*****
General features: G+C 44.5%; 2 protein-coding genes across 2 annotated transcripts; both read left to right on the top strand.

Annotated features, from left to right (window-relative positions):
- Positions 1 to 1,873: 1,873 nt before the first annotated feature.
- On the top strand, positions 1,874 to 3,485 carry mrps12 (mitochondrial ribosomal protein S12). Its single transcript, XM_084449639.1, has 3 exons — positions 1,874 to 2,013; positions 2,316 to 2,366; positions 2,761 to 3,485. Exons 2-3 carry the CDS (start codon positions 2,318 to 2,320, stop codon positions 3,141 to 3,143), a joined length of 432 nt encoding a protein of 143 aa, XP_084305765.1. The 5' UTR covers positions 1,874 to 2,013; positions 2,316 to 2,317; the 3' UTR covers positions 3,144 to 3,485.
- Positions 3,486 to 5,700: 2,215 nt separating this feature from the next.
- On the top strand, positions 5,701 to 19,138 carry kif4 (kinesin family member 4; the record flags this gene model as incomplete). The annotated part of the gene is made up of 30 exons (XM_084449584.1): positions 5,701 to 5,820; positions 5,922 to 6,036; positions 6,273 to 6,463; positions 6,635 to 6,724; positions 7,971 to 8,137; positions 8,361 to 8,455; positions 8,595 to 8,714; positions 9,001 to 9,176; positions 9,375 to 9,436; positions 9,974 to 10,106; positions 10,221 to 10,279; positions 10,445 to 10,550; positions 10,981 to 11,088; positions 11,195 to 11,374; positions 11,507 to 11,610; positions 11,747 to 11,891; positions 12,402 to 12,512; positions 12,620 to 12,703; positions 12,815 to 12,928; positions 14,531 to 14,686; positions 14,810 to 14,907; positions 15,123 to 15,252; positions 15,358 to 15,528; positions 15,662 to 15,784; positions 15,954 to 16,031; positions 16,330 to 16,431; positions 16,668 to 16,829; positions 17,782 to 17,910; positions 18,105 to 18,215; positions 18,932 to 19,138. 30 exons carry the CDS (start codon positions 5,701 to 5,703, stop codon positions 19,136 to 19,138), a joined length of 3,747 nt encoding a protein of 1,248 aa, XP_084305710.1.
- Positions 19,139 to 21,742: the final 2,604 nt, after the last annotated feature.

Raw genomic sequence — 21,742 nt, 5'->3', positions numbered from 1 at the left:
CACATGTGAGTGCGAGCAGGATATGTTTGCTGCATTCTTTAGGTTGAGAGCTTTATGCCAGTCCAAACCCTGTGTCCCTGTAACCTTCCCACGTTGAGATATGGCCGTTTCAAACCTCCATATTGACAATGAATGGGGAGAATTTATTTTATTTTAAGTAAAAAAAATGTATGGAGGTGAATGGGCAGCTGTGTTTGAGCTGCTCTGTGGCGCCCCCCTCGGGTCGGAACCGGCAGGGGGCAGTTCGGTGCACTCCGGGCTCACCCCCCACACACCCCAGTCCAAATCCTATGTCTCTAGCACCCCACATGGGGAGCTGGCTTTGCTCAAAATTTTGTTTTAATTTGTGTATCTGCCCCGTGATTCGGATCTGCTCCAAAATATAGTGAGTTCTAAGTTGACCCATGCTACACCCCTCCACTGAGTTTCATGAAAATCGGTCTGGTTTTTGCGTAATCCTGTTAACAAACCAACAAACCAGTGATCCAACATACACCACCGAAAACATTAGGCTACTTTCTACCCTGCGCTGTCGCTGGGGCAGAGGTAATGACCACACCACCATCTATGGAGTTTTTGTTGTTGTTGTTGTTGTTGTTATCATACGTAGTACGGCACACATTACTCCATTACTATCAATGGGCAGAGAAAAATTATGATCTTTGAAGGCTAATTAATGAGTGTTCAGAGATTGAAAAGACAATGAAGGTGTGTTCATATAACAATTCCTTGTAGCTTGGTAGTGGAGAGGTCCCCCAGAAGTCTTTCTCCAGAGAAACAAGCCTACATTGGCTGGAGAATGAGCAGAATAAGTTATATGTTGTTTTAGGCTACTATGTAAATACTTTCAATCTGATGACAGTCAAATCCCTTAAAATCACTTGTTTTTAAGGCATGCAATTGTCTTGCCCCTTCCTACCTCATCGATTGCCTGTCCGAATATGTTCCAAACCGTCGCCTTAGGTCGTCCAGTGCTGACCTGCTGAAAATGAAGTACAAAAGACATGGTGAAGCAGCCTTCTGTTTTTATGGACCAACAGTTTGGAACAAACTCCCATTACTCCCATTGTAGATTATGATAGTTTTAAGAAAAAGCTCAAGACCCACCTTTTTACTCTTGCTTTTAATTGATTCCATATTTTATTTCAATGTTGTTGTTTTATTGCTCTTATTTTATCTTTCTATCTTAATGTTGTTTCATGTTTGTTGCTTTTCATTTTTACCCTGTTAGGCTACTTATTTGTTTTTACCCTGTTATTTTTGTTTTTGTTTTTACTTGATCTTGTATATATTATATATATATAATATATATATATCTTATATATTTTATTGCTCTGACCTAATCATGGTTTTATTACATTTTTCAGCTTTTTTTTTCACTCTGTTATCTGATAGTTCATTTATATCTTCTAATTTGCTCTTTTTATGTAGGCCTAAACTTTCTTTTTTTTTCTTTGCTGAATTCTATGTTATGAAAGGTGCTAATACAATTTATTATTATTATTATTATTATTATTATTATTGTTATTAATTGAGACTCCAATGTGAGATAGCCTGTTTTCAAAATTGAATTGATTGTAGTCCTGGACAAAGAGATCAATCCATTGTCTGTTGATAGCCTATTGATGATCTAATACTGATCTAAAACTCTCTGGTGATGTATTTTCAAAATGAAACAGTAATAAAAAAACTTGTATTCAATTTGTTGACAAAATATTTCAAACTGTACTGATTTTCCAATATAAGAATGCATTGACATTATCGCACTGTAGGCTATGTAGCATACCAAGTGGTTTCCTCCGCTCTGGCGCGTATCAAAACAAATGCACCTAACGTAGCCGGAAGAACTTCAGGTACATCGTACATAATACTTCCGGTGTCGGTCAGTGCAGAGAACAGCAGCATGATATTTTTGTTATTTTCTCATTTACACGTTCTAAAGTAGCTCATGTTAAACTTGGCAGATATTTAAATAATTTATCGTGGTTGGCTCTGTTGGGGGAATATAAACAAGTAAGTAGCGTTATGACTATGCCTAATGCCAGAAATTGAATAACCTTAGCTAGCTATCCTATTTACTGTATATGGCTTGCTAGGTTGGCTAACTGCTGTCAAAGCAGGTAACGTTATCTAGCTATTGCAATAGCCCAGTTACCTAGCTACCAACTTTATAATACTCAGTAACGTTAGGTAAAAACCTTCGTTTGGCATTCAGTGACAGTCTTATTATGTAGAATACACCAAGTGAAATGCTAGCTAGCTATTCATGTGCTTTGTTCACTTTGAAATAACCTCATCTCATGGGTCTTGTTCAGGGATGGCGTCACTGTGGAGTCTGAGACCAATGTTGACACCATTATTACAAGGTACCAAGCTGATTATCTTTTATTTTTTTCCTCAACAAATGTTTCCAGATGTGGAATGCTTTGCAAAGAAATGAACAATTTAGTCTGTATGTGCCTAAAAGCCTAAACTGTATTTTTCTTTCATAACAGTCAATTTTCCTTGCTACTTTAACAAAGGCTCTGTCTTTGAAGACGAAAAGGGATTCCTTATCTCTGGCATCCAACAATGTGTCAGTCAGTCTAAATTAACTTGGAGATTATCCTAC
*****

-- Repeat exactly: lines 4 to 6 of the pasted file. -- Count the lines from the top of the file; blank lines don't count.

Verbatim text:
- On the top strand, positions 1,874 to 3,485 carry mrps12 (mitochondrial ribosomal protein S12). Its single transcript, XM_084449639.1, has 3 exons — positions 1,874 to 2,013; positions 2,316 to 2,366; positions 2,761 to 3,485. Exons 2-3 carry the CDS (start codon positions 2,318 to 2,320, stop codon positions 3,141 to 3,143), a joined length of 432 nt encoding a protein of 143 aa, XP_084305765.1. The 5' UTR covers positions 1,874 to 2,013; positions 2,316 to 2,317; the 3' UTR covers positions 3,144 to 3,485.
- Positions 3,486 to 5,700: 2,215 nt separating this feature from the next.
- On the top strand, positions 5,701 to 19,138 carry kif4 (kinesin family member 4; the record flags this gene model as incomplete). The annotated part of the gene is made up of 30 exons (XM_084449584.1): positions 5,701 to 5,820; positions 5,922 to 6,036; positions 6,273 to 6,463; positions 6,635 to 6,724; positions 7,971 to 8,137; positions 8,361 to 8,455; positions 8,595 to 8,714; positions 9,001 to 9,176; positions 9,375 to 9,436; positions 9,974 to 10,106; positions 10,221 to 10,279; positions 10,445 to 10,550; positions 10,981 to 11,088; positions 11,195 to 11,374; positions 11,507 to 11,610; positions 11,747 to 11,891; positions 12,402 to 12,512; positions 12,620 to 12,703; positions 12,815 to 12,928; positions 14,531 to 14,686; positions 14,810 to 14,907; positions 15,123 to 15,252; positions 15,358 to 15,528; positions 15,662 to 15,784; positions 15,954 to 16,031; positions 16,330 to 16,431; positions 16,668 to 16,829; positions 17,782 to 17,910; positions 18,105 to 18,215; positions 18,932 to 19,138. 30 exons carry the CDS (start codon positions 5,701 to 5,703, stop codon positions 19,136 to 19,138), a joined length of 3,747 nt encoding a protein of 1,248 aa, XP_084305710.1.